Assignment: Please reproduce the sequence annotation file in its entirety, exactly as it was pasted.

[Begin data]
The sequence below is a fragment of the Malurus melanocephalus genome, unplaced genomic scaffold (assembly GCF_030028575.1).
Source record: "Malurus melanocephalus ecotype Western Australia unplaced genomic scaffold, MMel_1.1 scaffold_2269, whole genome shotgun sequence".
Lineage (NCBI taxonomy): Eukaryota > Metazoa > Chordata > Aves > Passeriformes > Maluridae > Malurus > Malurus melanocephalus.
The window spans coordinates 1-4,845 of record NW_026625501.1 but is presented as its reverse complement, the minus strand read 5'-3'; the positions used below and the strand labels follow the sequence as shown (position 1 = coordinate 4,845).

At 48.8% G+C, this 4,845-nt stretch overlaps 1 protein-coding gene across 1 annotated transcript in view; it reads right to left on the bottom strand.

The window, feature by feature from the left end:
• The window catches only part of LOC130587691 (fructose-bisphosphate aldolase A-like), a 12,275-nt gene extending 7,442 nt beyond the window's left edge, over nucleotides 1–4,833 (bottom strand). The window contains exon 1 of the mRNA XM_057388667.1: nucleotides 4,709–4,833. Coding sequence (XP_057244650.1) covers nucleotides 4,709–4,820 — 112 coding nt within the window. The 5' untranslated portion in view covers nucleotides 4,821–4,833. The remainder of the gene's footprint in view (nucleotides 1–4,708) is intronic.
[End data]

The sequence below is a fragment of the Malurus melanocephalus genome, unplaced genomic scaffold (assembly GCF_030028575.1).
Source record: "Malurus melanocephalus ecotype Western Australia unplaced genomic scaffold, MMel_1.1 scaffold_2269, whole genome shotgun sequence".
Lineage (NCBI taxonomy): Eukaryota > Metazoa > Chordata > Aves > Passeriformes > Maluridae > Malurus > Malurus melanocephalus.
The window spans coordinates 1-4,845 of record NW_026625501.1 but is presented as its reverse complement, the minus strand read 5'-3'; the positions used below and the strand labels follow the sequence as shown (position 1 = coordinate 4,845).

At 48.8% G+C, this 4,845-nt stretch overlaps 1 protein-coding gene across 1 annotated transcript in view; it reads right to left on the bottom strand.

The window, feature by feature from the left end:
• The window catches only part of LOC130587691 (fructose-bisphosphate aldolase A-like), a 12,275-nt gene extending 7,442 nt beyond the window's left edge, over nucleotides 1–4,833 (bottom strand). The window contains exon 1 of the mRNA XM_057388667.1: nucleotides 4,709–4,833. Coding sequence (XP_057244650.1) covers nucleotides 4,709–4,820 — 112 coding nt within the window. The 5' untranslated portion in view covers nucleotides 4,821–4,833. The remainder of the gene's footprint in view (nucleotides 1–4,708) is intronic.